michael green
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one big musical instrument
michael green
michael green's picture
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Last seen: 5 years 9 months ago
Joined: Jan 10 2011 - 6:11pm

I've been getting emails and notes from listeners wanting to give their comments about some of the things I've been saying on this forum. One comment is that I seem to be flying in the face of the established. I asked the one guy "what do you think". His reply was "do you not think that these guys know what they are doing". My answer was simple. "I am these guys".

I asked this fella what his amp was. Then I asked if he was able to lift the transformer in his amp up and set it on wood. His first answer back to me was all the reasons he shouldn't but I asked again did you do this or not. Finally he did the experiement and got back to me with a Wow! I next asked if he liked soldering. He did and changes parts regularly in some of his stuff. I had him extend the leads on his amp transformer and move it outside of the chassis on it's own piece of tuned wood. "my soundstage doubled and I can hear what was missing"

Got another email saying that since he started tuning and has been trying to talk to others about it he gets blank stares and dead silence from the audiophiles.

I think this is why music lovers don't get audiophiles. I can bring an audiophile into one of my rooms and he is stuck cause the system is so simple and the sound is so real. He's lost and trying to come up with why something has to be wrong and isn't. He will say well I like this and not that, so I will make the change with my tunable setup and he really gets scared now. I bring a music lover into my room and play the same piece of music and they are tapping their toes looking around the room smiling. I do the same thing for them (make a change) and they say "that makes sense".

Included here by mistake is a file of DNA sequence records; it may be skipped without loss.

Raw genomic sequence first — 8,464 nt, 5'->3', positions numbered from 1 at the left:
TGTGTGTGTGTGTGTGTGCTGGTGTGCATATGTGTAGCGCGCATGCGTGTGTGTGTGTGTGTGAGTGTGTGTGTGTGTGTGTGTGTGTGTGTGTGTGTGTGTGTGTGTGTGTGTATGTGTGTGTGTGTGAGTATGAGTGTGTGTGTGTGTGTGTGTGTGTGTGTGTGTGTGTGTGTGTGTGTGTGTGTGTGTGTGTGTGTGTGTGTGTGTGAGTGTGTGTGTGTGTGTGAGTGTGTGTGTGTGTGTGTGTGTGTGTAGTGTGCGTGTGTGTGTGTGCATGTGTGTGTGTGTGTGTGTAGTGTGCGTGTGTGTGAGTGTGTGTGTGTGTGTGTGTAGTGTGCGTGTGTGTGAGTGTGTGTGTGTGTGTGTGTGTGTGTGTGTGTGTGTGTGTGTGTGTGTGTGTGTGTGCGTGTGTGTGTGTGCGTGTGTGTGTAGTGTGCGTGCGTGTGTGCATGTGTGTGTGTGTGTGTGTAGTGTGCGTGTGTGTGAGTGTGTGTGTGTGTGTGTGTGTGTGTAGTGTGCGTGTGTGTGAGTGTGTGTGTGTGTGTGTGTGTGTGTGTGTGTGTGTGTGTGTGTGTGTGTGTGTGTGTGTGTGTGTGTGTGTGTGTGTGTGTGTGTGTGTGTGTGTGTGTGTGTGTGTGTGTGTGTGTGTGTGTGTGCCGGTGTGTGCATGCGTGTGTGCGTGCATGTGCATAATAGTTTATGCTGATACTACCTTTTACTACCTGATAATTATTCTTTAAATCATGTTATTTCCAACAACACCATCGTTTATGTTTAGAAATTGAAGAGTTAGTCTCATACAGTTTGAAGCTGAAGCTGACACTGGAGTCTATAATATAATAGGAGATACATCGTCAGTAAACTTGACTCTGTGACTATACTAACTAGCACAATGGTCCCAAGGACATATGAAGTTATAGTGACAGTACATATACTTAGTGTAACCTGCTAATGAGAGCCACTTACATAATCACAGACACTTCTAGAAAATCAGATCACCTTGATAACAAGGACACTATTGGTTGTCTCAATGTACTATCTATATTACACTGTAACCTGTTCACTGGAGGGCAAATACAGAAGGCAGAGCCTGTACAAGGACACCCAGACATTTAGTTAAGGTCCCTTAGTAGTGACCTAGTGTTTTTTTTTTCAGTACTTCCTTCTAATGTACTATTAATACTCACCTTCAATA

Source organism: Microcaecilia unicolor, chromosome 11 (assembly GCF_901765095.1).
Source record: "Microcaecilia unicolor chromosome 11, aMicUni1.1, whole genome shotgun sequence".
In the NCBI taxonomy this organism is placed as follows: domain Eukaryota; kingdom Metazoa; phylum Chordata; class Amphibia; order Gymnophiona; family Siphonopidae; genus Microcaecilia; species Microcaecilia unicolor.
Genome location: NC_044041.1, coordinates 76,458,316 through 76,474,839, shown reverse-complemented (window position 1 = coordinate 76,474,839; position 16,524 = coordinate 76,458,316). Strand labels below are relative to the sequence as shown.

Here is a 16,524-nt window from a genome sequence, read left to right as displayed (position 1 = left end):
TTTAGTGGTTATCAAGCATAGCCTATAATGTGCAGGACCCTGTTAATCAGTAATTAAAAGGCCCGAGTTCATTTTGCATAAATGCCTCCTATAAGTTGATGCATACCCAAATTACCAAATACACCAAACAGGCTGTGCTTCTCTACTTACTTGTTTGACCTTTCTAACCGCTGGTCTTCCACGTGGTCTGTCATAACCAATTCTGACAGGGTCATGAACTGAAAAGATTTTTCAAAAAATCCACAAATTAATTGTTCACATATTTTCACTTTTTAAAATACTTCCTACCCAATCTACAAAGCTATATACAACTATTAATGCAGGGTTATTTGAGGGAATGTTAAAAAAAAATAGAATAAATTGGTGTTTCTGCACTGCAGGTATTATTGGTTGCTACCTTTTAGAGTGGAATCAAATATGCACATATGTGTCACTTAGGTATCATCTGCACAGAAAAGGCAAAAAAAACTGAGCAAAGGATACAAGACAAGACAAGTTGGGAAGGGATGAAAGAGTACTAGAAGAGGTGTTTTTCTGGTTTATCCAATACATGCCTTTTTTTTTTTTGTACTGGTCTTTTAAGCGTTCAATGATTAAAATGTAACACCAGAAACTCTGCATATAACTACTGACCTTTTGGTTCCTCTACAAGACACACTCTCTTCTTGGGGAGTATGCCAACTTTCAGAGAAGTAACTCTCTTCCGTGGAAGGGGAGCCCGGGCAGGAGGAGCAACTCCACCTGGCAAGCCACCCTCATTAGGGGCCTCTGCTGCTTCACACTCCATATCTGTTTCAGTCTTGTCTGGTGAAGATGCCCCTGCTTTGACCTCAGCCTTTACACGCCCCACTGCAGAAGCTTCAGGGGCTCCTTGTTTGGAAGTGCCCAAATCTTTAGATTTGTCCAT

It makes sense to make a system like a big musical instrument. So I have to wonder why the audiophile has resisted so long what the rest of the world sees as normal for music and the making of it. I can give example after example of how this is happening and lets start with the word inert.

We must build our systems inert, really? Let me look up inert.

Definition of inert (adj)

Bing Dictionary

in·ert

[ i núrt ]

 

  1. motionless: not moving or not able to move
  2. nonreactive: not readily changed by chemical or biological reaction
  3. sluggish or unmotivated: lacking in energy or motivation

Everything I know about music or audio says inert is not a good thing. Every experiment I have made or seen anyone else make says the same thing. Audio is vibration, audio is motion, audio is energy. The audio system is based on reaction. Where does inert fit into the audio equation? So the signal is suppose to pass through the audio chain without motion?

Ok, what about damping? nah, I'll leave that one alone for now.

A listening buddy of mine said as we were talking about why this part of the hobby is so stuck. "there is a difference between a music lover and a audiophile engineer". It's his opinion that this is a hobby of engineers and not one of listeners. This may very well be why the audiophile has such a hard time getting good sound and the artist listening type finds good sound easy. He's right I think. When I'm with an artist type it's like tune and tweak and there. With the engineer type it's tune, wait a minute, side step, try this, can't get that to work, debate. Two clearly different types of hobbyist. I have noticed that the engineer can't quite put the soundstage together and gets off into test and placement and talk about the things that should work, but when they go to do it, it doesn't. I've also noticed when frustrated they will say that their tiny sound is right and the rest is distortion. So what about distortion.

Definition of distortion (n)

Bing Dictionary

dis·tor·tion

[ di stáwrsh'n ]